As long as you have ntfs-3g and ntfsprogs installed there is no problem with partitioning ntfs from Linux. One of the best tools to repair ntfs file systems is included with ntfsprogs.
There really is a reason that people that spend their working ours rescuing MS users from their Windows disasters use Linux to do so.
If you are installing Windows on this drive, install it first and let it do its installer do its thing. Then resize the partitions. Assuming you have an install disk for MS if it installs a recovery partitions you don't need it at all and can delete that partition or shrink it as far as it will go.
Where this crap about partitioning and linux comes from is that MS is very picky about where it starts. Leave the beginning end of the MS installs partition where it is.
You should have, unless W7 and W8 are different, 2 partitions. The first is relatively small and is the boot sector. The second is the MS installed system, if there is a third it is the recovery partition.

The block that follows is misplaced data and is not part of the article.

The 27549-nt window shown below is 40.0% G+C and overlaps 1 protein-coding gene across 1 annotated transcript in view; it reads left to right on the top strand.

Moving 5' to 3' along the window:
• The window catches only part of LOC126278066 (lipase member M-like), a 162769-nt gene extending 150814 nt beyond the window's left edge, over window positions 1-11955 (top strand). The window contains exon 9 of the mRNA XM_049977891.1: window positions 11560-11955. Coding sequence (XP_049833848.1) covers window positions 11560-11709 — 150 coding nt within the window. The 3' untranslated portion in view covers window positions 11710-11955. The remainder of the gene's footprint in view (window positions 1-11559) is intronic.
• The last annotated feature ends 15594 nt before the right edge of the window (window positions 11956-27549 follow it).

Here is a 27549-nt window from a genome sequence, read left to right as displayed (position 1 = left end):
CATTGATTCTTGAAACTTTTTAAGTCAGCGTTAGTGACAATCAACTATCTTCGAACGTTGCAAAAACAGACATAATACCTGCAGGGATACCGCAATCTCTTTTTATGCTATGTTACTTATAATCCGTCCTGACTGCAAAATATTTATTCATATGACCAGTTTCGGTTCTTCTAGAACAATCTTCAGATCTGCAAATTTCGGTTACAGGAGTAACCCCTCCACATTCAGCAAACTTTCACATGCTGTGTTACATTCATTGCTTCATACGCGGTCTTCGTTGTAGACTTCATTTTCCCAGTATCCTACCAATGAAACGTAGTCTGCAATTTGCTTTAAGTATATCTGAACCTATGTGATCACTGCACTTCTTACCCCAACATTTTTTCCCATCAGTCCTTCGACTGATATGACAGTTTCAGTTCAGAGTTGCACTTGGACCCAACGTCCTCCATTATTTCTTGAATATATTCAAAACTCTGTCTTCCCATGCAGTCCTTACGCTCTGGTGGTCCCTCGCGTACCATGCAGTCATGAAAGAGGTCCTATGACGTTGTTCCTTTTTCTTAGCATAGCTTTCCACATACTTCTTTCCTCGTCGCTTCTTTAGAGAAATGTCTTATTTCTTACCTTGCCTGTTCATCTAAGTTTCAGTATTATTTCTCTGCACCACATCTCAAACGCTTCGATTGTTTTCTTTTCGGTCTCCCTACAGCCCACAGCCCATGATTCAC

Delete the third partition and shrink the second. I would then create the partitions for your LMDE install and simply point the installer at them.
If you are not installing MS on this drive and want data available to it from LMDE, install LMDE on / and /home and then create a third partition for data. Format the Data partition to ntfs. Do not store data there that has any security sensitive nature to it as it will be available to your MS install which no matter what you do is not as secure as a default install of LMDE.
Your best security for MS is to never allow it to connect to the internet. Disable that function completely. Put your data in a data partition and if it needs transmitted out or needs input in use LMDE as your sole connection.
You could also leave a nice amount of space for a VB install of MS inside LMDE. This would at least be somewhat more secure than connecting direct because it will be going through only one port.
Dell XPS 420 Core2 Quad Q 6600, audigy5.1, Radeon HD 6450 - currently 4 320Gb HDD, Debian Squeeze for secure use, Debian testing for daily use, Debian Sid for fun.